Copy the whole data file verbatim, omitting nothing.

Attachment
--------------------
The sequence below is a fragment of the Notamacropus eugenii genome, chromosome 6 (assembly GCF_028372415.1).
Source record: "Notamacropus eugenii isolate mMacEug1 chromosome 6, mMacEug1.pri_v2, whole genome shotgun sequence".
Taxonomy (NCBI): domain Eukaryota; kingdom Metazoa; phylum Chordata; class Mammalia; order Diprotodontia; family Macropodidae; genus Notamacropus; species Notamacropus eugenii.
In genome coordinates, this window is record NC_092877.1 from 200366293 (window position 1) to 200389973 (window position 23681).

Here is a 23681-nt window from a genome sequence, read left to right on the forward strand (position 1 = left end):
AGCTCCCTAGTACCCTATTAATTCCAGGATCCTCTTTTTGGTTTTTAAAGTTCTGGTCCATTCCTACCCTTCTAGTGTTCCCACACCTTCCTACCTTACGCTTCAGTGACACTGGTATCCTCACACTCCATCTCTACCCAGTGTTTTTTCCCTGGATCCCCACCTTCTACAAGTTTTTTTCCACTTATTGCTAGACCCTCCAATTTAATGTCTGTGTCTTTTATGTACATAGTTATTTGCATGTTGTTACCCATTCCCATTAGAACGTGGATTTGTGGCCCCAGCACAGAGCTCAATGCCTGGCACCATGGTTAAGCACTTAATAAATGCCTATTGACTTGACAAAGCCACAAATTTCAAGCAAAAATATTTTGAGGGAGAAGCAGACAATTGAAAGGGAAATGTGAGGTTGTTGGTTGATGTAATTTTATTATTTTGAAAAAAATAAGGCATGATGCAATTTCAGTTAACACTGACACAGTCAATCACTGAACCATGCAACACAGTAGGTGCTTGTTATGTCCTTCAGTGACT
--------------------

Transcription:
The sequence below is a fragment of the Notamacropus eugenii genome, chromosome 6 (assembly GCF_028372415.1).
Source record: "Notamacropus eugenii isolate mMacEug1 chromosome 6, mMacEug1.pri_v2, whole genome shotgun sequence".
Taxonomy (NCBI): domain Eukaryota; kingdom Metazoa; phylum Chordata; class Mammalia; order Diprotodontia; family Macropodidae; genus Notamacropus; species Notamacropus eugenii.
In genome coordinates, this window is record NC_092877.1 from 200366293 (window position 1) to 200389973 (window position 23681).

Here is a 23681-nt window from a genome sequence, read left to right on the forward strand (position 1 = left end):
AGCTCCCTAGTACCCTATTAATTCCAGGATCCTCTTTTTGGTTTTTAAAGTTCTGGTCCATTCCTACCCTTCTAGTGTTCCCACACCTTCCTACCTTACGCTTCAGTGACACTGGTATCCTCACACTCCATCTCTACCCAGTGTTTTTTCCCTGGATCCCCACCTTCTACAAGTTTTTTTCCACTTATTGCTAGACCCTCCAATTTAATGTCTGTGTCTTTTATGTACATAGTTATTTGCATGTTGTTACCCATTCCCATTAGAACGTGGATTTGTGGCCCCAGCACAGAGCTCAATGCCTGGCACCATGGTTAAGCACTTAATAAATGCCTATTGACTTGACAAAGCCACAAATTTCAAGCAAAAATATTTTGAGGGAGAAGCAGACAATTGAAAGGGAAATGTGAGGTTGTTGGTTGATGTAATTTTATTATTTTGAAAAAAATAAGGCATGATGCAATTTCAGTTAACACTGACACAGTCAATCACTGAACCATGCAACACAGTAGGTGCTTGTTATGTCCTTCAGTGACT